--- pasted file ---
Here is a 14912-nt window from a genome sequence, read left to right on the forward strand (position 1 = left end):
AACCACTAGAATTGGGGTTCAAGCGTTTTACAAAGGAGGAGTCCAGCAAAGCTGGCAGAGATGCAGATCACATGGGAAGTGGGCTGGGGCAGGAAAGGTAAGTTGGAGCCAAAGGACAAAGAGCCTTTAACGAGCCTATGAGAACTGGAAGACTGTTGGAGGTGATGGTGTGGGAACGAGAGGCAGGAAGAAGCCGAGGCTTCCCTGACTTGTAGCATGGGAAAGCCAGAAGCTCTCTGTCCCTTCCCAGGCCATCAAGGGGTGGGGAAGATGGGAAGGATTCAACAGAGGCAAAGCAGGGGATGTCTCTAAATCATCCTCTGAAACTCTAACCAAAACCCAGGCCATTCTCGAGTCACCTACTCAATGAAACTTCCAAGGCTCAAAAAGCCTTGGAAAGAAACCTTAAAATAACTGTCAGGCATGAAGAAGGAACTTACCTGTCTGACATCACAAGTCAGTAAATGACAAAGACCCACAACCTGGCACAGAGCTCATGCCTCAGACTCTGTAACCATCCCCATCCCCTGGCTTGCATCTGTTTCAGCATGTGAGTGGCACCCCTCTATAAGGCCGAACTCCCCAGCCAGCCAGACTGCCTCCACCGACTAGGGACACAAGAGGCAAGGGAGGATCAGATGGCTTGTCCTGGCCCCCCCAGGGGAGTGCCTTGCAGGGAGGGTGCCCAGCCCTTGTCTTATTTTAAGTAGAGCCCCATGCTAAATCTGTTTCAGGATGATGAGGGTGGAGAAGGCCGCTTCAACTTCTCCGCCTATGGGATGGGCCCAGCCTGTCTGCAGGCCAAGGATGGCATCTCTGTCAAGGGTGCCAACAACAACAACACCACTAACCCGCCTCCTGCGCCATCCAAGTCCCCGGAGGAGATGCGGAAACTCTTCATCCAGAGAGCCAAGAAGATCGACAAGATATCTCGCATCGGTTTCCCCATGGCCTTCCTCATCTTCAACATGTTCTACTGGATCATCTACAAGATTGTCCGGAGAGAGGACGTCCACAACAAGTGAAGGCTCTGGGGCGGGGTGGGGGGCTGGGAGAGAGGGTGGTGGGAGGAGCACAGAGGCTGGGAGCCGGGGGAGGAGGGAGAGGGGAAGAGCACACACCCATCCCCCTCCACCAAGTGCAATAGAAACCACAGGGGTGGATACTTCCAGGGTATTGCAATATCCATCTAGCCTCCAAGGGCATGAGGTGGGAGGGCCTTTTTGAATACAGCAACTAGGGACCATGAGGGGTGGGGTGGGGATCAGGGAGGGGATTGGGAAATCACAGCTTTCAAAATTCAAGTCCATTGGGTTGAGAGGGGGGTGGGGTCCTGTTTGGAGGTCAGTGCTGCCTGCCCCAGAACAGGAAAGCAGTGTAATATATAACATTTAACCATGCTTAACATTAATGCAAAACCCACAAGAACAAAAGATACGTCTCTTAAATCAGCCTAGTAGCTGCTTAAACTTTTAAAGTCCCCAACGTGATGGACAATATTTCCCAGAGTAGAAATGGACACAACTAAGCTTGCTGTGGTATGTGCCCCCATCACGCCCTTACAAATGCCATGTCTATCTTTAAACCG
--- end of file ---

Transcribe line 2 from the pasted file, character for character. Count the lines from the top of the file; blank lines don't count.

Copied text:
AACCACTAGAATTGGGGTTCAAGCGTTTTACAAAGGAGGAGTCCAGCAAAGCTGGCAGAGATGCAGATCACATGGGAAGTGGGCTGGGGCAGGAAAGGTAAGTTGGAGCCAAAGGACAAAGAGCCTTTAACGAGCCTATGAGAACTGGAAGACTGTTGGAGGTGATGGTGTGGGAACGAGAGGCAGGAAGAAGCCGAGGCTTCCCTGACTTGTAGCATGGGAAAGCCAGAAGCTCTCTGTCCCTTCCCAGGCCATCAAGGGGTGGGGAAGATGGGAAGGATTCAACAGAGGCAAAGCAGGGGATGTCTCTAAATCATCCTCTGAAACTCTAACCAAAACCCAGGCCATTCTCGAGTCACCTACTCAATGAAACTTCCAAGGCTCAAAAAGCCTTGGAAAGAAACCTTAAAATAACTGTCAGGCATGAAGAAGGAACTTACCTGTCTGACATCACAAGTCAGTAAATGACAAAGACCCACAACCTGGCACAGAGCTCATGCCTCAGACTCTGTAACCATCCCCATCCCCTGGCTTGCATCTGTTTCAGCATGTGAGTGGCACCCCTCTATAAGGCCGAACTCCCCAGCCAGCCAGACTGCCTCCACCGACTAGGGACACAAGAGGCAAGGGAGGATCAGATGGCTTGTCCTGGCCCCCCCAGGGGAGTGCCTTGCAGGGAGGGTGCCCAGCCCTTGTCTTATTTTAAGTAGAGCCCCATGCTAAATCTGTTTCAGGATGATGAGGGTGGAGAAGGCCGCTTCAACTTCTCCGCCTATGGGATGGGCCCAGCCTGTCTGCAGGCCAAGGATGGCATCTCTGTCAAGGGTGCCAACAACAACAACACCACTAACCCGCCTCCTGCGCCATCCAAGTCCCCGGAGGAGATGCGGAAACTCTTCATCCAGAGAGCCAAGAAGATCGACAAGATATCTCGCATCGGTTTCCCCATGGCCTTCCTCATCTTCAACATGTTCTACTGGATCATCTACAAGATTGTCCGGAGAGAGGACGTCCACAACAAGTGAAGGCTCTGGGGCGGGGTGGGGGGCTGGGAGAGAGGGTGGTGGGAGGAGCACAGAGGCTGGGAGCCGGGGGAGGAGGGAGAGGGGAAGAGCACACACCCATCCCCCTCCACCAAGTGCAATAGAAACCACAGGGGTGGATACTTCCAGGGTATTGCAATATCCATCTAGCCTCCAAGGGCATGAGGTGGGAGGGCCTTTTTGAATACAGCAACTAGGGACCATGAGGGGTGGGGTGGGGATCAGGGAGGGGATTGGGAAATCACAGCTTTCAAAATTCAAGTCCATTGGGTTGAGAGGGGGGTGGGGTCCTGTTTGGAGGTCAGTGCTGCCTGCCCCAGAACAGGAAAGCAGTGTAATATATAACATTTAACCATGCTTAACATTAATGCAAAACCCACAAGAACAAAAGATACGTCTCTTAAATCAGCCTAGTAGCTGCTTAAACTTTTAAAGTCCCCAACGTGATGGACAATATTTCCCAGAGTAGAAATGGACACAACTAAGCTTGCTGTGGTATGTGCCCCCATCACGCCCTTACAAATGCCATGTCTATCTTTAAACCG